Learn more about the different mattress brands available by reading what other customers have to say. Check the mattress companies’ website to see if there are any client testimonials posted there. Do not buy mattresses from a manufacturer with a bad track record.
Pay little heed to what mattress companies say about themselves since they are responsible for marketing their own products. Investigate impartial evaluations from individuals who have bought the mattress you are considering.
Read a variety of reviews, including favorable, unfavorable, and in-between ratings.
Don’t opt for the cheapest option available
Is it worth spending a fraction of the cost? The term “cheap” encapsulates more than just its price. The materials may be of inferior quality, and this can lead to serious health consequences. Choosing a high-quality mattress is critical for restful sleep.
Certain vendors provide low-priced, high-quality mattresses with enticing promotions. Be cautious of such dealers and use extreme caution while selecting a mattress.
Check the contents of your mattress
Most importantly, what is included inside a mattress is what counts most when it comes to the product you’ll be using for the next ten years.
Many mattresses contain a host of chemicals that may contaminate indoor air; for example, polyurethane foam can emit asthma-inducing volatile organic compounds or VOCs.
They may also include adhesives, sealants, and formaldehyde, all of which may cause respiratory problems and have been related to cancer and endocrine system disturbance. Keep in mind that you spend almost one-third of your life in bed. As a result, it is essential to choose a non-toxic mattress.
Check the label – the inner cover may contain fiberglass
If the label says “do not remove the cover,” then this means that the mattress may contain a composite material made by reinforcing plastic with glass fibers and synthetic chemicals.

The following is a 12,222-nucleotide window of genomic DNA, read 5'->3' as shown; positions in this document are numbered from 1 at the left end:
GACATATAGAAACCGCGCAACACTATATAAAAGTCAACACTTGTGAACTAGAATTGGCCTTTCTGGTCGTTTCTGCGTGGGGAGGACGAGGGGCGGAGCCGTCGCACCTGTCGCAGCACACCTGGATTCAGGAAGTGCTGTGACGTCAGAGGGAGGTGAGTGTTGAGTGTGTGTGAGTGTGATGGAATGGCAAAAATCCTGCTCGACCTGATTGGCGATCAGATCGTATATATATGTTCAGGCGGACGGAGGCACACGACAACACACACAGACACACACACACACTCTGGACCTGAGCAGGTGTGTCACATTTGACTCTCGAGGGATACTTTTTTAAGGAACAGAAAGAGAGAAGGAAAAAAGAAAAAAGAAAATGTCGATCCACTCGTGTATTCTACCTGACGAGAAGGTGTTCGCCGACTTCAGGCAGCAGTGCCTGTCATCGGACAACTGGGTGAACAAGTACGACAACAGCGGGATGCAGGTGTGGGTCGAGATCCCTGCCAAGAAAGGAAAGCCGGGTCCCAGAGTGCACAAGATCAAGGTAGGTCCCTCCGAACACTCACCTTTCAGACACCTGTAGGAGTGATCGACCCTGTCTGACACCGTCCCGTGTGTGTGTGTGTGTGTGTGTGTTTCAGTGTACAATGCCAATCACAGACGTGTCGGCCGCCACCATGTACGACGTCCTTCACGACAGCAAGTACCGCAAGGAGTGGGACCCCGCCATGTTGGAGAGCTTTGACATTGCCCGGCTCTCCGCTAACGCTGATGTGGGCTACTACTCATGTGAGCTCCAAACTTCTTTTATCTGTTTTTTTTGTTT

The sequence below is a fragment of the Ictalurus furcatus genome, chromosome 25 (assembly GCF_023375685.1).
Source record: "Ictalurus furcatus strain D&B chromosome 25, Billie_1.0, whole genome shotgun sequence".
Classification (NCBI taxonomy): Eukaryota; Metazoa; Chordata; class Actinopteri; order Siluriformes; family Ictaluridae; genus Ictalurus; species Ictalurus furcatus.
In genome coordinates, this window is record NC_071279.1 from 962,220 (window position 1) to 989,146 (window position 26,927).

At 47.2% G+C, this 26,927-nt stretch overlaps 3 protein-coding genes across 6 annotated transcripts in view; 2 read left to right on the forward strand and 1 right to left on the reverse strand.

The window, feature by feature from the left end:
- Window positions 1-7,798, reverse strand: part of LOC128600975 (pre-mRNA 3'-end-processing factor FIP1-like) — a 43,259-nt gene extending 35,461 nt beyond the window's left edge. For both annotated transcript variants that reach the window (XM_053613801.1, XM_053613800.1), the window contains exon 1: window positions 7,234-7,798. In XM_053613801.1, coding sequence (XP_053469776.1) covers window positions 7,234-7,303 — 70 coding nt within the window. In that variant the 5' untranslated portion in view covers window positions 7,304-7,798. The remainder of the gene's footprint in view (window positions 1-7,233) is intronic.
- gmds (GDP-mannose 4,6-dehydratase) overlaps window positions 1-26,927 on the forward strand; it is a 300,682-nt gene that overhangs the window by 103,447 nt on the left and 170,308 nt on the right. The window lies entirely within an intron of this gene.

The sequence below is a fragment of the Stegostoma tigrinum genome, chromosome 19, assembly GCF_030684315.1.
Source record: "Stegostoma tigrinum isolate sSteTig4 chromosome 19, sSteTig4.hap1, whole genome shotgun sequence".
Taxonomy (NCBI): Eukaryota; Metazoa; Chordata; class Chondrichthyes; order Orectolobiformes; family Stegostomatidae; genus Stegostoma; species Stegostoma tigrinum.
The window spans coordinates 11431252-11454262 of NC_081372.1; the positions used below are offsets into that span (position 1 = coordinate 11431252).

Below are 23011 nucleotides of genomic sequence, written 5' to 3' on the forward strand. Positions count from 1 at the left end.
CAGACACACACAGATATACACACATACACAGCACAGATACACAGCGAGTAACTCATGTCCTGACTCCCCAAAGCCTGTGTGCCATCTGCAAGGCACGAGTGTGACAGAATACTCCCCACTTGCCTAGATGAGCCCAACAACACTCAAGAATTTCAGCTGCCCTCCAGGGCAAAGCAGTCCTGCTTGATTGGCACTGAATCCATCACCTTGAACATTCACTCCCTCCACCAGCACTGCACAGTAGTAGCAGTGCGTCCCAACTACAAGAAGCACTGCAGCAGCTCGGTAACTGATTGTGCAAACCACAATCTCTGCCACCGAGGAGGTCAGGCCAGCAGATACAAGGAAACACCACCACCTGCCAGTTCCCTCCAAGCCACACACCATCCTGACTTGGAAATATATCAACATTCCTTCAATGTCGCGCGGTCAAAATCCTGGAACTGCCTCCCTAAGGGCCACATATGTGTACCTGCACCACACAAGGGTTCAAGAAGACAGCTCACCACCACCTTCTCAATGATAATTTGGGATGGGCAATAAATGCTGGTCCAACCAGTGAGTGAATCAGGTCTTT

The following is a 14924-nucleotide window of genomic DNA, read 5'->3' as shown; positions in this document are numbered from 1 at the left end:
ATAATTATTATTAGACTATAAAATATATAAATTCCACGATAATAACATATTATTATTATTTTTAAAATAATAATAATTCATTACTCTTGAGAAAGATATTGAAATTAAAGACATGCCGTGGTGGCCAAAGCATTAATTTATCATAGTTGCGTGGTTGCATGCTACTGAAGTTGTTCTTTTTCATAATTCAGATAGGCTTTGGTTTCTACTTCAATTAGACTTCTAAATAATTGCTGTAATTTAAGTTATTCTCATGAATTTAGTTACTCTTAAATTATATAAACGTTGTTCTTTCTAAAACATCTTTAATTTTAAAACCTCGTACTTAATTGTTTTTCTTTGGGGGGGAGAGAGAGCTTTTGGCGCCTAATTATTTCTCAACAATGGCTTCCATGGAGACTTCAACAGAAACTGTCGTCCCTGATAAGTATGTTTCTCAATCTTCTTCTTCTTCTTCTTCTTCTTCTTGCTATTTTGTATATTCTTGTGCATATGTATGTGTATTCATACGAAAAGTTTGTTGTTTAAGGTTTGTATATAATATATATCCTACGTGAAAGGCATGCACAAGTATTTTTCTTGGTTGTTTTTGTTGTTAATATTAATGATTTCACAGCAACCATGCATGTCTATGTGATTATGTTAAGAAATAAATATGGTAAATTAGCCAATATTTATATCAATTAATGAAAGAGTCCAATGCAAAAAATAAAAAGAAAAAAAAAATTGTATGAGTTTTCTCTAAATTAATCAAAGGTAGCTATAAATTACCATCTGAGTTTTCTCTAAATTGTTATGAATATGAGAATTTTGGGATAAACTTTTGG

The composite is also called fiberglass. Specific mattress manufacturers utilize fiberglass as a low-cost fire retardant in the inner coverings of certain mattress types.
The growing body of data that fiberglass may contribute to developing an array of respiratory diseases that may have lasting effects has created a highly charged and possibly far-reaching public health concern.
Despite the data being far from conclusive, it is causing ripples across the mattress market and federal regulatory authorities. Furthermore, cleaning up a house contaminated with airborne fiberglass can cost up to $20,000.
Finally, while the criteria listed above are comprehensive, we suggest researching mattress brands incorporating organic materials to make their products more sustainable and ecologically friendly.
We hope that you will feel more confident as you go on your shopping expedition and that you will feel prepared to get the best bargain for the finest sleep of your life.
Thanks, to Jonathan Sharp for the article review. He is the CFO for the Environmental Litigation Group, P.C., a Birmingham, Alabama-based legal firm devoted to helping individuals who have experienced severe health consequences due to defective products or occupational exposure to hazardous substances.